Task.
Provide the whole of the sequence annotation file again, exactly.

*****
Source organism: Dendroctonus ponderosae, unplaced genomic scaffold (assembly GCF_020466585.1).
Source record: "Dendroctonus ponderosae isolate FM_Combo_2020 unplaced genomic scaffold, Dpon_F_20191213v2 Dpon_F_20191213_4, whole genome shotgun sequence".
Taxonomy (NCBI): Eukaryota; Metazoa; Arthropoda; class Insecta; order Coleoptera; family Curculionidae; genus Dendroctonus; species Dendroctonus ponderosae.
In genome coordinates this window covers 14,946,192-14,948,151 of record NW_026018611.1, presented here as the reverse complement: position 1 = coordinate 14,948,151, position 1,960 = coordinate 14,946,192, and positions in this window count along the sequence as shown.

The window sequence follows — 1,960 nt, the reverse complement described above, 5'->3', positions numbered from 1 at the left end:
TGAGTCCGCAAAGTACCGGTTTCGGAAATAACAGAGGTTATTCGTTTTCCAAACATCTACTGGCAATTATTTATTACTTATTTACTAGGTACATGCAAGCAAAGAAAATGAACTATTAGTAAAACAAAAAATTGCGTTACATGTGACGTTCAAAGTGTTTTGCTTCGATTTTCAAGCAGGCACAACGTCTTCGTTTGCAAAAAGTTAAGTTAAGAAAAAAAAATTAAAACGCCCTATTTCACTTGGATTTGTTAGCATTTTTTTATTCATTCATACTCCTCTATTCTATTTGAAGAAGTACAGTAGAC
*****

Source organism: Dendroctonus ponderosae, unplaced genomic scaffold (assembly GCF_020466585.1).
Source record: "Dendroctonus ponderosae isolate FM_Combo_2020 unplaced genomic scaffold, Dpon_F_20191213v2 Dpon_F_20191213_4, whole genome shotgun sequence".
Taxonomy (NCBI): Eukaryota; Metazoa; Arthropoda; class Insecta; order Coleoptera; family Curculionidae; genus Dendroctonus; species Dendroctonus ponderosae.
In genome coordinates this window covers 14,946,192-14,948,151 of record NW_026018611.1, presented here as the reverse complement: position 1 = coordinate 14,948,151, position 1,960 = coordinate 14,946,192, and positions in this window count along the sequence as shown.

The window sequence follows — 1,960 nt, the reverse complement described above, 5'->3', positions numbered from 1 at the left end:
TGAGTCCGCAAAGTACCGGTTTCGGAAATAACAGAGGTTATTCGTTTTCCAAACATCTACTGGCAATTATTTATTACTTATTTACTAGGTACATGCAAGCAAAGAAAATGAACTATTAGTAAAACAAAAAATTGCGTTACATGTGACGTTCAAAGTGTTTTGCTTCGATTTTCAAGCAGGCACAACGTCTTCGTTTGCAAAAAGTTAAGTTAAGAAAAAAAAATTAAAACGCCCTATTTCACTTGGATTTGTTAGCATTTTTTTATTCATTCATACTCCTCTATTCTATTTGAAGAAGTACAGTAGAC